5 Comics To Read If You Like Moon Knight

Posted on April 18, 2022

by Eric S

Often (incorrectly) labeled as Marvel’s answer to Batman, Moon Knight remains one of comics most under appreciated vigilantes. Introduced in 1975’s Werewolf by Night #32, Moon Knight has maintained a consistent cult following among comic readers for nearly a half-century. With the release of his own show on Disney+ starring Oscar Isaac, everyone’s favorite mercenary-turned-superhero is finally garnering some long-overdue mainstream attention. Whether you’ve been following the character for decades or are discovering him for the first time, TLCPL has no shortage of gritty superhero comics to help you scratch your Moon Knight itch.

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Daredevil Vol. 1

By Mark Waid (writer), Paolo Rivera (illustrator)

Print | hoopla

As a dark, street-level hero, Moon Knight is in good company in the Marvel Universe. Characters like Luke Cage, Ghost Rider, Wolverine, and The Punisher helped bring a major tonal shift to comics in the late ‘70s and early ‘80s as superheroes drifted away from the lighthearted adventures of previous decades. However, nobody personified street-level grittiness in the 1980s like Daredevil, who, under the guidance of soon-to-be legend, Frank Miller, found himself immersed in the seedy underbelly of New York. The list of former Daredevil writers and artists reads like a “who’s who” of comic book royalty, which includes Mark Waid and Paolo Rivera, who gave us this modern classic.

Blade: Blood and Chaos

By Marc Andreyko (writer), Bart Sears (illustrator)

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Comfortably residing in the dark, eerie corners of the Marvel Universe with Moon Knight is the “Daywalker” himself, Blade. Like Moon Knight, Blade first appeared in the pages of a long-since-canceled ‘70s horror comic (The Tomb of Dracula, in Blade’s case). This half-man/half-vampire would (like Moon Knight) cross paths with Marvel’s purveyors of the supernatural, from Morbius the Living Vampire to Ghost Rider and, of course, Dracula. With almost two decades since Wesley Snipes last portrayed Blade on the big screen, hopefully, Moon Knight’s live-action introduction can fill the void left by everyone’s favorite sun-glasses-wearing, trench coated vampire hunter.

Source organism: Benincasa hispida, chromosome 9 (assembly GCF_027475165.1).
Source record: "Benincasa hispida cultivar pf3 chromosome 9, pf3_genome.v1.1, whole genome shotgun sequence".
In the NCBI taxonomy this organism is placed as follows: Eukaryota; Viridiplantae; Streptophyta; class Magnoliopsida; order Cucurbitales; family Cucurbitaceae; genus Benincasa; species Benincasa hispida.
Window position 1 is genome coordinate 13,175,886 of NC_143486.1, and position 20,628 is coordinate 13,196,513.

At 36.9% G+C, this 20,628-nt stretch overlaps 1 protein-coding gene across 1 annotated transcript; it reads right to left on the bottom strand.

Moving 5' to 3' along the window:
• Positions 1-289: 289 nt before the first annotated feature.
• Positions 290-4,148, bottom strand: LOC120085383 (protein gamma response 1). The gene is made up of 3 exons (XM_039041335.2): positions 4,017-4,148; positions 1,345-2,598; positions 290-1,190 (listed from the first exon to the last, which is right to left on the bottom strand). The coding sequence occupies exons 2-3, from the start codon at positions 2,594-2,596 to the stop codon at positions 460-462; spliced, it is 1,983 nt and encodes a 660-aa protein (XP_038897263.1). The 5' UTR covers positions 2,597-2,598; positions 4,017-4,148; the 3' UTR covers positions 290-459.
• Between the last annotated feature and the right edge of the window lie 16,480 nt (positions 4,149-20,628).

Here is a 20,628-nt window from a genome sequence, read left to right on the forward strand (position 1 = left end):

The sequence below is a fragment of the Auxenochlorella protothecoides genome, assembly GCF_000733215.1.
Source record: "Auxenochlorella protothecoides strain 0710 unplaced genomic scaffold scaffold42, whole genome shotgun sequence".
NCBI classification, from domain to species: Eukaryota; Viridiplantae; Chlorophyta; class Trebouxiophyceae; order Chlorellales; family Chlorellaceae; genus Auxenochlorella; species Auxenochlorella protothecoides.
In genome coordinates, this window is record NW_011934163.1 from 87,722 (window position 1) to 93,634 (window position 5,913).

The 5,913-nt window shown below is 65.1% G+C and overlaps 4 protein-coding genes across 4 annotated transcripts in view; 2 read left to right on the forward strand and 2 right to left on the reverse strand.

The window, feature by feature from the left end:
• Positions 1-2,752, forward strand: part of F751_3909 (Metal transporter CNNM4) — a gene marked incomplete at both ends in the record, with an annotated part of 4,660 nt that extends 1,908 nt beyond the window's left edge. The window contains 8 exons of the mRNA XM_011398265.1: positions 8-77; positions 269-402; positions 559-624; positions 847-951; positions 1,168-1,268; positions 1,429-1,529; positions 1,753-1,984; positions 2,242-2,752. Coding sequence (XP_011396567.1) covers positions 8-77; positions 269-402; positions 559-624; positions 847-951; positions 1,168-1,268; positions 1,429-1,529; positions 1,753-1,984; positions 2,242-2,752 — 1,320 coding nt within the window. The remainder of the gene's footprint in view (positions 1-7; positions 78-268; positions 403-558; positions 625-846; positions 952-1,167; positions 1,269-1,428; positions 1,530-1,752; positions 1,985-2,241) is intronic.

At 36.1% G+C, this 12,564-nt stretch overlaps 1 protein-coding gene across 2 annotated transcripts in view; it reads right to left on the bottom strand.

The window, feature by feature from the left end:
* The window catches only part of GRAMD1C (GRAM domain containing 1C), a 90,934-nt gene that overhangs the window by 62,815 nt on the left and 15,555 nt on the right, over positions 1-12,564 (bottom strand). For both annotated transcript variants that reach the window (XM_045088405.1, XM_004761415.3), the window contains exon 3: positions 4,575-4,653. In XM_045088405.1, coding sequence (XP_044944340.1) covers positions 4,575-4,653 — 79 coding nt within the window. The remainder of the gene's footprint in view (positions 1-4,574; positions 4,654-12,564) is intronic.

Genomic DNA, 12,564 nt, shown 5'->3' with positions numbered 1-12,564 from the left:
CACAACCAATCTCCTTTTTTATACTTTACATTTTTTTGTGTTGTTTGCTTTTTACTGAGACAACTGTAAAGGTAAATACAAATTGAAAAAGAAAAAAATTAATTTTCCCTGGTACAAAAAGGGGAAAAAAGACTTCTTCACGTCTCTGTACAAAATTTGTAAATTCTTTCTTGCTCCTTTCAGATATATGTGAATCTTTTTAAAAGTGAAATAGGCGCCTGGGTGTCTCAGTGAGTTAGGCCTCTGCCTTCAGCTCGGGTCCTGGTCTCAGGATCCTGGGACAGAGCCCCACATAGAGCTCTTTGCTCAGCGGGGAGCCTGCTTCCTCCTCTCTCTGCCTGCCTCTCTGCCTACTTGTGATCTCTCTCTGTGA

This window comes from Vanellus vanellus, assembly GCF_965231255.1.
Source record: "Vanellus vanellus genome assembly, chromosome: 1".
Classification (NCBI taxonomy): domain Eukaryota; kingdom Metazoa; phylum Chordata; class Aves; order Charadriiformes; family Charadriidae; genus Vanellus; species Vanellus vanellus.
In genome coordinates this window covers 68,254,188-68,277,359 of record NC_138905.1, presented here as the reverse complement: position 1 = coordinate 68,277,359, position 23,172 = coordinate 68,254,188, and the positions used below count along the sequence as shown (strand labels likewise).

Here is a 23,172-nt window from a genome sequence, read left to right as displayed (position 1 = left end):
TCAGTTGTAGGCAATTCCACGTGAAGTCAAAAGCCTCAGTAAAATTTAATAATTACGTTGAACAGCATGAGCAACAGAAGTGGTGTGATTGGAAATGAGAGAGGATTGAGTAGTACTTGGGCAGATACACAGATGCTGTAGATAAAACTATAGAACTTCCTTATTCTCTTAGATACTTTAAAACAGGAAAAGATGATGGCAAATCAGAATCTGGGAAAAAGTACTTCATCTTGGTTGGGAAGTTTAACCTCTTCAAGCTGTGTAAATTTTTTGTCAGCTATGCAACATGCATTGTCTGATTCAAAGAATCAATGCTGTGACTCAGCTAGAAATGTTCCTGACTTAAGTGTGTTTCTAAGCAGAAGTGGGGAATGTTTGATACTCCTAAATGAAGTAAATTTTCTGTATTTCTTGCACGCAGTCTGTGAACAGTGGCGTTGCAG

Spawn Origins Collection Vol. 1

By Todd McFarlane

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While Spawn is perhaps an oddball selection, it’s difficult to overstate the popularity of Spawn comics for those not living through its heyday of the early-to-mid 1990s. While Moon Knight was a mercenary who was brought back to life by the Egyptian moon god Khonshu, Spawn was a mercenary named Al Simmons who was brought back to life by the devil Malebolgia to lead a demonic army of evil across Earth. Thankfully for Earth, Al pushed back against his new directives to become a street-level vigilante who’s fought everyone from street gangs and murderers to the forces of Hell. Despite ebbs and flows in popularity, Spawn is notable for being consistently published since 1992, even earning a Guinness World Record in 2019 for the longest-running creator-owned comic book. The early Spawn comics, however, remain an amusing source of over-the-top superhero edginess.

Deadpool. Vol. 1, Mercin’ Hard for the Money

By Skottie Young

Print | hoopla

When it comes to vigilantes with convoluted backstories, questionable methods, and fluctuating mental states, few antiheroes can keep up with Moon Knight like Deadpool. Although the films starring Ryan Reynolds have brought the character to a significantly wider audience, Deadpool has an appropriately weird history in comics. A thinly-veiled homage to Slade Wilson (aka Deathstroke) from The New Teen Titans, Deadpool would first appear as a villainous character in the pages of The New Mutants, and eventually X-Force, before slowly morphing into the wise-cracking, fourth-wall-breaking antihero we all know and love today.

Moon Knight Epic Collection: Shadows Of The Moon

By Doug Monech (writer), Bill Sienkiewicz (illustrator)

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We couldn’t end this list without talking about the man himself. While there’s no shortage of impressive Moon Knight comics (those written by Warren Ellis and Jeff Lemire immediately spring to mind), I constantly find myself going back to those storylines in which Moon Knight first started to come into his own as a character who was far more than a Batman knockoff. Under the guidance of Moon Knight co-creator Doug Moench and superstar-in-the-making Bill Sienkiewicz, the character would become a dark antihero, prefiguring much of the comic book “grittiness” of the 1990s that is often attributed to Watchmen and The Dark Knight Returns.

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